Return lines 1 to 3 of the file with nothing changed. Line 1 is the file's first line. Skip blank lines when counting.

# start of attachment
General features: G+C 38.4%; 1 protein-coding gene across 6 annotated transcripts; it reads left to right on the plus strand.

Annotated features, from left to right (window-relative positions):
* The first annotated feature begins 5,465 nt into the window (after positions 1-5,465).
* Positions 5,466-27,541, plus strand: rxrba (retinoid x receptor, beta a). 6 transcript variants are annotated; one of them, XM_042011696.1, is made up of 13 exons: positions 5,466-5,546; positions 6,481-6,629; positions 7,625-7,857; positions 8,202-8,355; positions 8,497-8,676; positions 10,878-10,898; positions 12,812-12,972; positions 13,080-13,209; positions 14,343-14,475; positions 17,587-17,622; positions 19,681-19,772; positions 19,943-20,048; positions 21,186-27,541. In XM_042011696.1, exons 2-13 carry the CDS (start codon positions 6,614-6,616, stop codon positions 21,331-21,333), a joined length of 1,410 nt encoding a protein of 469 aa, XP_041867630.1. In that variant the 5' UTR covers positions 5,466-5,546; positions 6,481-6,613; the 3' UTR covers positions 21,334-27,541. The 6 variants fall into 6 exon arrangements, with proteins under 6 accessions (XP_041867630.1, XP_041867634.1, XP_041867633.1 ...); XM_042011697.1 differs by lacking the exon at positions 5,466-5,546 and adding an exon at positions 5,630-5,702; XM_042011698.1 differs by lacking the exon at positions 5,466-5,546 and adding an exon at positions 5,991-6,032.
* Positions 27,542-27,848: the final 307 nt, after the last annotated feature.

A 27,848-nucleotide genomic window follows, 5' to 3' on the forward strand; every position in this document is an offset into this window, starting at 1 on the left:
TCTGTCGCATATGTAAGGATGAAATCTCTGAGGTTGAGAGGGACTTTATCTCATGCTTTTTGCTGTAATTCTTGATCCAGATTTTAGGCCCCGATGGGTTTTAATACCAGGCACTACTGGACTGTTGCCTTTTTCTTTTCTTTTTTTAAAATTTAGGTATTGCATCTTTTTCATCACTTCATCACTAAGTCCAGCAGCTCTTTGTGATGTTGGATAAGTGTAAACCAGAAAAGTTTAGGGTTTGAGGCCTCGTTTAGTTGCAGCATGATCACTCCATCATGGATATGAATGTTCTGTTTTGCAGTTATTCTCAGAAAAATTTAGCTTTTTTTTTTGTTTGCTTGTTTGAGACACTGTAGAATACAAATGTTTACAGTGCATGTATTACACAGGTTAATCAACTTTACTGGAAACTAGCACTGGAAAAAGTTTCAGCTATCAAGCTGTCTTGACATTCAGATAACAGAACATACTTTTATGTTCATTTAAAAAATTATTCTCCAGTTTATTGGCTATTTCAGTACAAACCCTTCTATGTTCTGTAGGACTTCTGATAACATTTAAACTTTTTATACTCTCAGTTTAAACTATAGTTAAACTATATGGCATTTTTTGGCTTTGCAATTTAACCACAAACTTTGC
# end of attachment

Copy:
General features: G+C 38.4%; 1 protein-coding gene across 6 annotated transcripts; it reads left to right on the plus strand.

Annotated features, from left to right (window-relative positions):
* The first annotated feature begins 5,465 nt into the window (after positions 1-5,465).